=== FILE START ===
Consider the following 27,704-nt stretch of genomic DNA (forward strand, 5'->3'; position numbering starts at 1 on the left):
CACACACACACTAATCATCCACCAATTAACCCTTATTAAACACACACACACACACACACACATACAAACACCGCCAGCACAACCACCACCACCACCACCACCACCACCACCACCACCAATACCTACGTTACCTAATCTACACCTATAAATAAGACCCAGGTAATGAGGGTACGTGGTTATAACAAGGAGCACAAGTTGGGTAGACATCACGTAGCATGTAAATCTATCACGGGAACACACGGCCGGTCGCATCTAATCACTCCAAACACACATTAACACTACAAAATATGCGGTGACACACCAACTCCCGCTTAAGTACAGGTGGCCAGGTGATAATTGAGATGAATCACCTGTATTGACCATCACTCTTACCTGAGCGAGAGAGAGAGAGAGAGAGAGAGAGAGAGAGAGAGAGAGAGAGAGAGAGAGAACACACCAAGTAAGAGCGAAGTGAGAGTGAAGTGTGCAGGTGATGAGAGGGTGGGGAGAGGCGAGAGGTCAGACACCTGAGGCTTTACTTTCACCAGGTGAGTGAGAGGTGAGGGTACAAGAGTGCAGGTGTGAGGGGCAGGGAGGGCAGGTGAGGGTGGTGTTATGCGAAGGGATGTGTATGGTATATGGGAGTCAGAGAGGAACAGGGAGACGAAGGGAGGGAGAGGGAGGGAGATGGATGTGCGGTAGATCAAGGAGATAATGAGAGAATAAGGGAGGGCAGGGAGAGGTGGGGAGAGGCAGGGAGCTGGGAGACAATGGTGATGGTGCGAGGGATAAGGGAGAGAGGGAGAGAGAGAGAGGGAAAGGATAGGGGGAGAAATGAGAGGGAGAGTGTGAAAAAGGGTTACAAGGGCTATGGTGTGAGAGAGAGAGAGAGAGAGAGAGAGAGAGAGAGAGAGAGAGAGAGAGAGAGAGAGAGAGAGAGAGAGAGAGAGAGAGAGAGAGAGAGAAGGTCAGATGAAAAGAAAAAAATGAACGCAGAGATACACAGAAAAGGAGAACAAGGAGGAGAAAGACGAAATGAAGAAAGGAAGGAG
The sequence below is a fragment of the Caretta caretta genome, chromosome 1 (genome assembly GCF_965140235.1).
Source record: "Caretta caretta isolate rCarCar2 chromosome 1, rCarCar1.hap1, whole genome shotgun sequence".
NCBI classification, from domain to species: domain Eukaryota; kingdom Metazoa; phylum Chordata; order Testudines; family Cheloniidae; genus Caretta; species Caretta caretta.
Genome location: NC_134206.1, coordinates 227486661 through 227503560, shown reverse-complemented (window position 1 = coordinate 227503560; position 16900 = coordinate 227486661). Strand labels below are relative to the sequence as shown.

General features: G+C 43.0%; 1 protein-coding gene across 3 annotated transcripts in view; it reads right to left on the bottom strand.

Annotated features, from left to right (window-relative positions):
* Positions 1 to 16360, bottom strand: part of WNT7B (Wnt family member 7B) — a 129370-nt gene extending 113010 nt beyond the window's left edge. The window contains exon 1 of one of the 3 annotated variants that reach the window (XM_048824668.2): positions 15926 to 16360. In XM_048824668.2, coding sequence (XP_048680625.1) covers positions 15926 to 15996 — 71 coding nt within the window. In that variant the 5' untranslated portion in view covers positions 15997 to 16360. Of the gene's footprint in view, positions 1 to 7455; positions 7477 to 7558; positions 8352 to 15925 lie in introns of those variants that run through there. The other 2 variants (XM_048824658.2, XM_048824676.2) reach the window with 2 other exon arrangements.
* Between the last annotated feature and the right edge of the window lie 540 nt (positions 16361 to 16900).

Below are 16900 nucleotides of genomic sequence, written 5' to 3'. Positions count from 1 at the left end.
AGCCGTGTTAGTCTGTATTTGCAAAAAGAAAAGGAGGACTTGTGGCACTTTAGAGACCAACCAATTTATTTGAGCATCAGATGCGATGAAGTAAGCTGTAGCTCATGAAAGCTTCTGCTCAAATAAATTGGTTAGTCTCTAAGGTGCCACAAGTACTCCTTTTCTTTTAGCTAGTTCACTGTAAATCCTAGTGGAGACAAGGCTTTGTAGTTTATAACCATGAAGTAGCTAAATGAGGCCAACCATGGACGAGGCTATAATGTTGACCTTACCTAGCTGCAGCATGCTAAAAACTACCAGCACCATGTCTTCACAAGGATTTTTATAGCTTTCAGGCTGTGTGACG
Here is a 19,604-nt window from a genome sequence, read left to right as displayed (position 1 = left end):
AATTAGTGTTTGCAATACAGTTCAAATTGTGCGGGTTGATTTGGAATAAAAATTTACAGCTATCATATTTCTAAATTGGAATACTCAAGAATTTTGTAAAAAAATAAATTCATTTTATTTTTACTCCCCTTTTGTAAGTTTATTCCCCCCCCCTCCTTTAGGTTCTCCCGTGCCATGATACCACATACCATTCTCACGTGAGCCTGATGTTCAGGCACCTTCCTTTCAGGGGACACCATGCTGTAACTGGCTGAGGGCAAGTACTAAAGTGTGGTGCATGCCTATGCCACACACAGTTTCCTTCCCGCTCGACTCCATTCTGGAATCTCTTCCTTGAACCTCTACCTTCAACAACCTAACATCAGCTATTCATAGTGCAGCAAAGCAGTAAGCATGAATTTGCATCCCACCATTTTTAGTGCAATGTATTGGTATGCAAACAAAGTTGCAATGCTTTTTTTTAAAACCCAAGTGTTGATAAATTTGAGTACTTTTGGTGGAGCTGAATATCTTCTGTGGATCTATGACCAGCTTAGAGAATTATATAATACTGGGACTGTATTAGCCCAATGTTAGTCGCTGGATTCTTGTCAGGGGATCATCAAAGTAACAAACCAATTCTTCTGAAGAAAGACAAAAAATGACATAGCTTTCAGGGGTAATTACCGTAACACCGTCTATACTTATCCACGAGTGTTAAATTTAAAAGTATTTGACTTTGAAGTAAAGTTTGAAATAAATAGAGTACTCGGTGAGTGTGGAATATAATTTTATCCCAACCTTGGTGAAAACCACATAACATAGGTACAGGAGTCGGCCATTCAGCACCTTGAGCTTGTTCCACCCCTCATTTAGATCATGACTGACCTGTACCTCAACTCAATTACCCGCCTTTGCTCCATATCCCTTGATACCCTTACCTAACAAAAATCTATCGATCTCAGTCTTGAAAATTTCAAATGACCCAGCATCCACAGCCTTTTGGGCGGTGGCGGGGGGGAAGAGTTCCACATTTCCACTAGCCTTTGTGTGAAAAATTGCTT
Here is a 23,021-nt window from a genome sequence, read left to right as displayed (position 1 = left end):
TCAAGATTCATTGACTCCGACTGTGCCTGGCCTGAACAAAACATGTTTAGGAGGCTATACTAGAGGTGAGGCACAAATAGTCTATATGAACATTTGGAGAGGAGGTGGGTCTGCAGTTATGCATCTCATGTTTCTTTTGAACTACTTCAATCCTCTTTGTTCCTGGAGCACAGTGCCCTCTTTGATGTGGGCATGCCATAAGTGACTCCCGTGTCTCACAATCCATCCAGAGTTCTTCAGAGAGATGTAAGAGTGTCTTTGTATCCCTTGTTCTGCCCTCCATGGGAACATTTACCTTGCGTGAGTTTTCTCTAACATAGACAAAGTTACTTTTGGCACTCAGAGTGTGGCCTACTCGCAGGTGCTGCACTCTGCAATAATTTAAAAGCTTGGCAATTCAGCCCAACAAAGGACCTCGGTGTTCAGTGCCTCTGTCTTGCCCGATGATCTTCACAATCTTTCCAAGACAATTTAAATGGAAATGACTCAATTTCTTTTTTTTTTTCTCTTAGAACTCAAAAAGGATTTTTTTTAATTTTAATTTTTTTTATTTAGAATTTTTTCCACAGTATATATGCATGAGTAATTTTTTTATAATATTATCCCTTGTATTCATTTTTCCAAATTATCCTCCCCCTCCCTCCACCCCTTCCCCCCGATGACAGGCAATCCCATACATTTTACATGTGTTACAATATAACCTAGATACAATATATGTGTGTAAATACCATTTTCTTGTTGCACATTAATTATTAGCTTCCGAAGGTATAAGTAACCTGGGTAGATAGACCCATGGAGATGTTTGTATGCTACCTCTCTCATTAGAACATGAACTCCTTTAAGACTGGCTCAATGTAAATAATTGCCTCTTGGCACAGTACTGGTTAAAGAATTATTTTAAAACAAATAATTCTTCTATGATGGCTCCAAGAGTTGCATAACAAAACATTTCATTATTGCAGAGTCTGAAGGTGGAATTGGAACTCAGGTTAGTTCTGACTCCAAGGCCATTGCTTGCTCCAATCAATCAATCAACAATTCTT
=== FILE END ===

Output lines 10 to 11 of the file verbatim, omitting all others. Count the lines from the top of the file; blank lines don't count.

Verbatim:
* Between the last annotated feature and the right edge of the window lie 540 nt (positions 16361 to 16900).

Below are 16900 nucleotides of genomic sequence, written 5' to 3'. Positions count from 1 at the left end.